Tonga is just weeks away from having its own Anglican bishop.
The 37th Synod of Diocese of Polynesia – which wrapped up in Suva yesterday – made the necessary changes to diocesan legislation to allow the synod to add new episcopal units.
Having done that, it resolved to a) establish the Archdeaconry of Tonga as such a unit, and b) ask the diocesan bishop (Archbishop Winston Halapua) and the diocesan standing committee to begin the process of appointing a ‘Bishop in Tonga.’
That’s likely to happen within a couple of months.
The diocesan canon provides that for the appointment of an episcopal unit bishop (as distinct from the diocesan bishop) the diocesan standing committee will be the electoral college – unless the synod chooses to add other voters.
It didn’t, so the diocesan standing committee will schedule a meeting soon to elect that Bishop in Tonga, and possibly a new bishop for Vanua Levu & Taveuni.
Once the standing committee has made their nomination (or nominations, plural), the standard sanctioning process will kick in: the bishops will be polled (simply as to whether they know of any reason why the nominee should not be elected) – and, assuming the bishops are on board, then the members of General Synod will be balloted on a yes/no basis.
In 99 percent of cases, the nomination makes it through that sanctioning process, and the nominee is declared the bishop-elect.
The final stage is the actual ordination and installation of the bishop/s-elect, and where Tonga and Vanua Levu & Taveuni are concerned, those dates have yet to be set.
Samoa and American Samoan next
The just-ended Suva synod also set in train a process whereby Samoa and American Samoa will become an episcopal unit of their own, with their own bishop – but in their case, the process will take longer, and involves an extra step.
The Suva synod passed a resolution which approves “in principle” that the archdeaconries of Samoa and American Samoa become an episcopal unit in their own right, “mandating the standing committee to closely work with Samoa and American Samoa towards its establishment.”
So more work is needed there, and the passage of another motion at a later synod to set up the episcopal unit – as happened with Tonga this time.
The earliest that could now happen is May next year – which is when the Diocese will convene an extraordinary two-day synod to nominate Archbishop Winston’s successor as diocesan bishop.
In his charge to the synod, Archbishop Winston announced that both he and the Vicar General, Bishop Api Qiliho – they will both turn 72 shortly – will retire in August next year.
The May 2018 synod has been called specifically to nominate Archbishop Winston’s successor, and that successor will be either installed, or ordained and installed (if they’re not already a bishop), before the end of next year.
Five in one
Once the May 2018 synod comes around, then, the Diocese of Polynesia will have four episcopal units – with the prospect of a fifth to be enacted at that gathering:
Viti Levu West; Vanua Levu & Taveuni and the Diocese of Polynesia in Aotearoa New Zealand were set up in 2005. Tonga has just been established by the 2017 synod, and Samoa and American Samoa will be established next year, and most likely at the special May synod.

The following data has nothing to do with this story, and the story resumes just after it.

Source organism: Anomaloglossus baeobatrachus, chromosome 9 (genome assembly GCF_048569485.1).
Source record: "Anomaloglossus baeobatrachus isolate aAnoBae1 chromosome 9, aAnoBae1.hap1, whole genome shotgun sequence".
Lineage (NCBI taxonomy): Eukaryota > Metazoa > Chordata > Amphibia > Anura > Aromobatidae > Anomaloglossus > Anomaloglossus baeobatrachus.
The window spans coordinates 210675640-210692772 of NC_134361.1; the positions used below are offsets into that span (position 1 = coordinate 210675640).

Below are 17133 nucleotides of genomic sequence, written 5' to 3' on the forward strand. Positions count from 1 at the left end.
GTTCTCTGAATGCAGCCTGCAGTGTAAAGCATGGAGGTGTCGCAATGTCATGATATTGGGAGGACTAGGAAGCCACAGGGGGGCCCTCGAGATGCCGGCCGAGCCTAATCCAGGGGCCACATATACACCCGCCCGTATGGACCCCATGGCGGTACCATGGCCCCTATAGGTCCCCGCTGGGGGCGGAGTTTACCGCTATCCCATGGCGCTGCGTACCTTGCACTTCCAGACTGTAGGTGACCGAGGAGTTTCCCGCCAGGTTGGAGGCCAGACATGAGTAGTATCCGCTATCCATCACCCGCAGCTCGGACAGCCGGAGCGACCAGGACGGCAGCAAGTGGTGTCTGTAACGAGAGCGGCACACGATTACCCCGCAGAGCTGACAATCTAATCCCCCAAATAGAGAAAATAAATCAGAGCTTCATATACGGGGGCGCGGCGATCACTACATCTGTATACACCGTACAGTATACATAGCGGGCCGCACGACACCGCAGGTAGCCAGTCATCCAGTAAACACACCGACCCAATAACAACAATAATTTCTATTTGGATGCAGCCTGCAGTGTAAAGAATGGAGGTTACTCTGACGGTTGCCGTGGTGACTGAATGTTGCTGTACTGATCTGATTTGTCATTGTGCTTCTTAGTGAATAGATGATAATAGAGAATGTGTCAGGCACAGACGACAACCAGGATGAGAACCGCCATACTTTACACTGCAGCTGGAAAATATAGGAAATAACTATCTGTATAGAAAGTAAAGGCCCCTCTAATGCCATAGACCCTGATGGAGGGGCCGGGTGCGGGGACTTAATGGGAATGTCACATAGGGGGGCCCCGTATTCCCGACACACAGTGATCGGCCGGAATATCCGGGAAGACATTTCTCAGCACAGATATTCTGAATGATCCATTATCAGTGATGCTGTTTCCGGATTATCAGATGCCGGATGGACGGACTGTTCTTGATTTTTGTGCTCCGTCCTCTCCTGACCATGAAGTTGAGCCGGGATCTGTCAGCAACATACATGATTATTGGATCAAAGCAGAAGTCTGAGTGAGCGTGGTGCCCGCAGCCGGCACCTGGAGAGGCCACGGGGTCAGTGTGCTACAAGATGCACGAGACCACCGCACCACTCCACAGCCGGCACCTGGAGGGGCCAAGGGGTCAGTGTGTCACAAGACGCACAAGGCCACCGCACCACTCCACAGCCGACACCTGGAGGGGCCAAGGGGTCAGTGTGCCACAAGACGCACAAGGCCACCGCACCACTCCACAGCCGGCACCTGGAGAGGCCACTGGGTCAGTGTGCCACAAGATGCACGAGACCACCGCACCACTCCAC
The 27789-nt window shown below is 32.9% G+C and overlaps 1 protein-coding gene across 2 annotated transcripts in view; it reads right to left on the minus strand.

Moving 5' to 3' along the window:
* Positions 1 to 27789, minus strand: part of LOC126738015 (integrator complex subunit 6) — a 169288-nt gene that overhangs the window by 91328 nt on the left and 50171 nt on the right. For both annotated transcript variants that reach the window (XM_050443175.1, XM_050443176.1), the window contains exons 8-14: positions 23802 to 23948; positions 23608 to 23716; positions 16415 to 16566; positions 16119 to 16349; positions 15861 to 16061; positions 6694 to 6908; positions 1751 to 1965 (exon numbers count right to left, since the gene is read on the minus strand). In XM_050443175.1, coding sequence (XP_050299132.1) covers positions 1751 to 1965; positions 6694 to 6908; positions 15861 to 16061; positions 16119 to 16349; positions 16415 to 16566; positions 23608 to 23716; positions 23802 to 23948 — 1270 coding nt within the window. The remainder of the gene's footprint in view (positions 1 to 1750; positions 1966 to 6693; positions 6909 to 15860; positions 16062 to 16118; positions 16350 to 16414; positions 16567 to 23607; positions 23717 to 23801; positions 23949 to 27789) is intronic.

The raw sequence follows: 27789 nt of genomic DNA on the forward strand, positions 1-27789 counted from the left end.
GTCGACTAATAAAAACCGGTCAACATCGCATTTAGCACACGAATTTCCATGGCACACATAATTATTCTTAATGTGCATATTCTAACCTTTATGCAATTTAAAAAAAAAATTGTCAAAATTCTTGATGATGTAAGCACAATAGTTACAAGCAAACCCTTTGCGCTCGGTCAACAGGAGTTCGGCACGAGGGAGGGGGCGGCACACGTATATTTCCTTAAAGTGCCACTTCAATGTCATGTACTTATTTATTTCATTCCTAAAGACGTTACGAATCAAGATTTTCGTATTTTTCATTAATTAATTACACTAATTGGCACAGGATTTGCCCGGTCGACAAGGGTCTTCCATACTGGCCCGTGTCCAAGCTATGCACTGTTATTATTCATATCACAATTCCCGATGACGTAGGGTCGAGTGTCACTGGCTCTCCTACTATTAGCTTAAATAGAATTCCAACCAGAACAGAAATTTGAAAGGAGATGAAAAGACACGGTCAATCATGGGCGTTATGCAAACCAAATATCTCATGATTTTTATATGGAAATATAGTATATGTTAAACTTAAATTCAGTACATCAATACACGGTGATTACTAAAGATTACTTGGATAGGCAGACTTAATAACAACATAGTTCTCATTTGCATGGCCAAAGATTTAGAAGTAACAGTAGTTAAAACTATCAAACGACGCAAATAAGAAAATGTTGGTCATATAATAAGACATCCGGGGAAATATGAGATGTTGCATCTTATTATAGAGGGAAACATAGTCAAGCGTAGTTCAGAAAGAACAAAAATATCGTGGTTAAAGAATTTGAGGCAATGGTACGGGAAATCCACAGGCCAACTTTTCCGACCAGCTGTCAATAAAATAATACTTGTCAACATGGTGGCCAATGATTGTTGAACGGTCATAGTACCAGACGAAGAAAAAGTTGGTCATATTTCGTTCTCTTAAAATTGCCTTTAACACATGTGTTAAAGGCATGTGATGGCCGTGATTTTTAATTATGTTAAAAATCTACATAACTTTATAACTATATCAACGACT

(In Anglican terminology, ‘episcopal units’ are regions with their own bishop within an overarching diocese, and the episcopal unit bishops are under the authority of a diocesan bishop – in this case, the Bishop of the Diocese of Polynesia.)
Changing of the guard
The present bishops in the Diocese of Polynesia are Archbishop Winston, who is the diocesan bishop; and Bishops Api Qiliho and Gabriel Sharma.
All three were ordained together as bishops in April 2005, and each served as episcopal unit bishops under the late Archbishop Jabez Bryce. Archbishop Jabez died in February 2010, and Bishop Winston was elected to succeed him both as diocesan bishop and archbishop.
Bishop Gabriel served as Bishop in Viti Levu West from 2005 until 2013. In January that year his wife, the Rev Ana Sharma, died, and Bishop Gabriel took leave. He is now pursuing doctoral studies at St John’s College in Auckland.
Bishop Api Qiliho served as Bishop in Vanua Levu & Taveuni from 2005 to 2013.
Upon Bishop Gabriel’s departure for New Zealand, Bishop Api also assumed episcopal oversight for Viti Levu West. He later suffered a heart attack, and he is recovering in New Zealand, where his wife, Taomi, has recently completed her doctorate.
Bishop Api has represented the Diocese of Polynesia in New Zealand during his convalescence there.
Both Archbishop Winston and Bishop Api were at the synod that’s just ended.
Five bishops on hand?
When the Diocese of Polynesia convenes its special synod in May next year, it could have five bishops in attendance – Archbishop Winston, Bishops Api and Gabriel, plus the newly-elected bishops in Vanua Levu & Taveuni, and Tonga.
This year’s synod saw 115 representatives of the diocese gather from Tonga, Samoa, American Samoa, New Zealand and Fiji.
Bishop Justin and Jenny Duckworth and Bishop-elect Ellie Sanderson from Diocese of Wellington were also present, and they ran two days of discipleship training for the synod reps over the weekend preceding the convening of the synod.
Bishop Justin also preached at the synod's opening service, in Suva's Holy Trinity Cathedral.
The Bishop of Tairawhiti, the Rt Rev Don Tamihere, was also on hand at the synod, as was Bishop Kito Pikaahu, the Bishop of Tai Tokerau.